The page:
Michael: There is lots of training available today on important topics such as business process design, SOA analysis and design, architecture etc. The important thing for a company to figure out first is what processes and approaches will work for them given their requirements, environment, culture and so on, and then to ramp up on the specific skills that will actually provide them value. Often some sort of competency center is a good approach to building a critical mass of the appropriate skills.

InfoQ: Where are we with SOA today, is it real? where is the level of maturity going? What's next?

Boris: I think SOA today is real, but not mature. The majority of companies are opting for a low hanging fruit - Service Oriented Integration (SOI). As indicated in the recent Barton's group report this is today a prevalent reason for SOA failure. Unless we will start to seriously link SOA with enterprise business model and organizational structure it will probably never fully mature and live to its expectations. 

Kevin: I would say that SOA is real, but the implementing technologies are not yet meeting the vision of what SOA can be. Many vendors push for you to buy their product suite for a “SOA in a box” solution, where interoperability works well if you use all of their products, but not so much if you integrate with other systems. Many web service toolkits have convenient point-and-click component to web service tools, and so developers find it easy to use them, and the result is that the services are no more well-designed than the initial components. Typical POJOs are not initially designed with a corresponding schema in mind, so when they are transformed into web services, semantic operability typically loses as the resulting service is very literally tightly coupled to the object’s implementation.  I do think that the implementing technologies for SOA are getting much better, but it does take some discipline for architects, designers, and programmers to not choose the quick-and-dirty approaches that are offered.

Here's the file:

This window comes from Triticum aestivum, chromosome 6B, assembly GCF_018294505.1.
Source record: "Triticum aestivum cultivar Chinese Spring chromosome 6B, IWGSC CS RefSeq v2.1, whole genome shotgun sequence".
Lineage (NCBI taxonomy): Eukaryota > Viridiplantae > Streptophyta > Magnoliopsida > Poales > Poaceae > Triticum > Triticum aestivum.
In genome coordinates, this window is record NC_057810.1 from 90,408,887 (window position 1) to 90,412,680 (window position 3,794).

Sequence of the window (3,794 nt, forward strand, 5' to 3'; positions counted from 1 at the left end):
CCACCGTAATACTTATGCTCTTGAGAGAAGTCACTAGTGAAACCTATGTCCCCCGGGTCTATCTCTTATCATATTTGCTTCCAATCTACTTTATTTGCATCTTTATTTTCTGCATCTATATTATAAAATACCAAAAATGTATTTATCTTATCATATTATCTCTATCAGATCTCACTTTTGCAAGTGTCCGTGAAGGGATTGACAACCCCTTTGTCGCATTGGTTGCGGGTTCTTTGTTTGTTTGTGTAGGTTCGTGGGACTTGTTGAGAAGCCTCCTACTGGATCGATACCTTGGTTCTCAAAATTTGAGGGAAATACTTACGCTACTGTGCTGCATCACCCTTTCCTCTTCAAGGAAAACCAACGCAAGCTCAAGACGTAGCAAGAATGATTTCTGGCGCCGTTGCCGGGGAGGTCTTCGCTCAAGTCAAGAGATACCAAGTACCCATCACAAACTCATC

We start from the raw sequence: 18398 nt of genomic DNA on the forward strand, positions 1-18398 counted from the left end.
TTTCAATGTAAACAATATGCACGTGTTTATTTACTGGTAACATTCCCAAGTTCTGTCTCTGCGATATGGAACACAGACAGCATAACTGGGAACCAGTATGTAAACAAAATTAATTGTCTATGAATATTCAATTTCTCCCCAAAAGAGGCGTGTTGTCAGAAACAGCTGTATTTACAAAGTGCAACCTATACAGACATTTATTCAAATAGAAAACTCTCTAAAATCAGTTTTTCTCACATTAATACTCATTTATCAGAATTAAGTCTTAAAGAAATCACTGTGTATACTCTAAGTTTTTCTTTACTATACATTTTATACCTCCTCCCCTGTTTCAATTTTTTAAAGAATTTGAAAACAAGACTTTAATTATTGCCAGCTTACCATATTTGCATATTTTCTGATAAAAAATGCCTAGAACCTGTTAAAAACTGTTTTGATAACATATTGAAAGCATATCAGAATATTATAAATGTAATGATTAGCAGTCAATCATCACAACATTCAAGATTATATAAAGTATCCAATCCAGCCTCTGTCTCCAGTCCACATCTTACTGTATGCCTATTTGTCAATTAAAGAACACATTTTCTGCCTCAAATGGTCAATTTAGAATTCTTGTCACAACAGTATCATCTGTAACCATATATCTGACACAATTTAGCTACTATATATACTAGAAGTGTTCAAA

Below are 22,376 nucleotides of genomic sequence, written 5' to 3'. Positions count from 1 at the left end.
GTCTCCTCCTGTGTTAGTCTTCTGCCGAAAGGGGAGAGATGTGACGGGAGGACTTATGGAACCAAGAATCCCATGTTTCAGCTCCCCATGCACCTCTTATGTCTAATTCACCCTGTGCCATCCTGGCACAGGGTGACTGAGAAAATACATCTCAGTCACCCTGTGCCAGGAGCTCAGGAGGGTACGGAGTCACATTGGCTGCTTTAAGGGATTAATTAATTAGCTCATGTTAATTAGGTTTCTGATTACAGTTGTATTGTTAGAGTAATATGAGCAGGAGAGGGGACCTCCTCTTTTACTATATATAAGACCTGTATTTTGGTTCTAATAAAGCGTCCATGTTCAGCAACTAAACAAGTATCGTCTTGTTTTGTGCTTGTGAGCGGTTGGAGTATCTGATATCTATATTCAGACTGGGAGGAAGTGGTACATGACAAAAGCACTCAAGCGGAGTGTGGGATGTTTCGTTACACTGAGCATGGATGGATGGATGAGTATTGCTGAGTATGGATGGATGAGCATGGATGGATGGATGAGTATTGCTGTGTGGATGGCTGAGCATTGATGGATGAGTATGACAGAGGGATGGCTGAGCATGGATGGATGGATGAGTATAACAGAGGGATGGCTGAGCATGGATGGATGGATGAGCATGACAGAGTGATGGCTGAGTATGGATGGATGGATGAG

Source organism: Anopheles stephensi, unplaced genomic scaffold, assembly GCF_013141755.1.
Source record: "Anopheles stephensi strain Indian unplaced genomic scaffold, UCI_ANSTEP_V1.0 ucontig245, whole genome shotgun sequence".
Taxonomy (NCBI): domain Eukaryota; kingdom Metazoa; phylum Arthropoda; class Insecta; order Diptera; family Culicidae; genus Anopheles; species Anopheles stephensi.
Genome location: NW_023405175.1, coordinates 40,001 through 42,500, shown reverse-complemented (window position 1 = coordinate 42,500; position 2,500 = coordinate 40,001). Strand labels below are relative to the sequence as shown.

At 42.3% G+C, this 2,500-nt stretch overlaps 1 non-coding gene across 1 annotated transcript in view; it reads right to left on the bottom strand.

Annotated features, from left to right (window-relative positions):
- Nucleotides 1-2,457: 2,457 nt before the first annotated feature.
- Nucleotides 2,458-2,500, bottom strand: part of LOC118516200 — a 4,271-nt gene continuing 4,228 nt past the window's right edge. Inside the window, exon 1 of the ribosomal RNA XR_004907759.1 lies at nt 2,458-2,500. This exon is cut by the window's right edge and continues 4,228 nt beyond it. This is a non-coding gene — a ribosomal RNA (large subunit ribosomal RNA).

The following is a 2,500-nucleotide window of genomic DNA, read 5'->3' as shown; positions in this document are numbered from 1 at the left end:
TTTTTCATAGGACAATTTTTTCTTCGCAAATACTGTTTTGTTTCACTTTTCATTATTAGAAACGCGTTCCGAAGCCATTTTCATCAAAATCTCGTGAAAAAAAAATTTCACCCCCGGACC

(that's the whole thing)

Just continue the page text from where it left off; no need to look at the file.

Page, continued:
I think the hype factor is dying down on SOA, and that is a good thing. In the past, SOA evangelist salesmen were trying to sell a utopian vision of a SOA that brings world peace and is the silver bullet for all that ails you. It is important to know that SOA can help solve your business problems, and there are many technologies and standards used for SOA implementation. It is also important to know that SOA itself is technology agnostic. I think SOA as an architecture discipline will continue to mature and has a bright future.  

Michael: SOA is definitely real. We know of many companies that have had SOA in place for 10 years. All the major tools, platforms and packaged applications are moving to SOA and more and more SaaS services are available all the time. But, the majority of companies today are just getting started with SOA. On the typical maturity scale of 0 to 5, most are probably around 1, so now is definitely the time for them to focus on architecture rather than services.

Book Review

All topics are treated in depth and should be applicable readily to solve a lot of the issues that you might encounter as you implement a Service Oriented Architecture whether you are an architect, analyst, designer or CTO/CIO. All topics are illustrated with concrete and relevant examples, directly coming from real-world projects:

The current collection of SOA books and articles is rich on high-level theory by light on practical advice

In particular, this book will help you tie your SOA initiative with your Enterprise Architecture, IT Governance, Core Data and BPM initiatives.

The authors have noted that after working with different companies, there are several common areas of confusion:

  • First, what is SOA, and how it differs from Web Services or other distributed technologies?
  • Second, what is the relationship between the business and SOA?
  • Third, how do you design a good service?
  • Fourth, how do you effectively integrate existing applications and resources into a service-oriented solution?
  • Finally, how do services fit into overall enterprise solutions?

In particular, the authors argue that if it is easy to build "a" service, because the tools have reached a high level of maturity, it is still a challenge to build a "good" service based on solid design principles that fits into an overall architecture and can be combined into larger business processes within the enterprise.

The book is divided into three parts:

  • Understanding SOA
  • Designing SOA
  • Case Studies

A key to understand SOA is to understand the challenges it tackles:

  • Reuse
  • Efficient Development
  • Integration of applications and Data
  • Agility, Flexibility and alignment

From this starting point, the authors develop an understanding of what is needed to achieve these goals (Chapter 3: Getting Started with SOA can be  downloaded here). From their perspective, one must focus on:

  • Methodology and Service lifecycle
  • Reference Architecture
  • Business Architecture
  • Information Design
  • Identifying Services
  • Specifying Services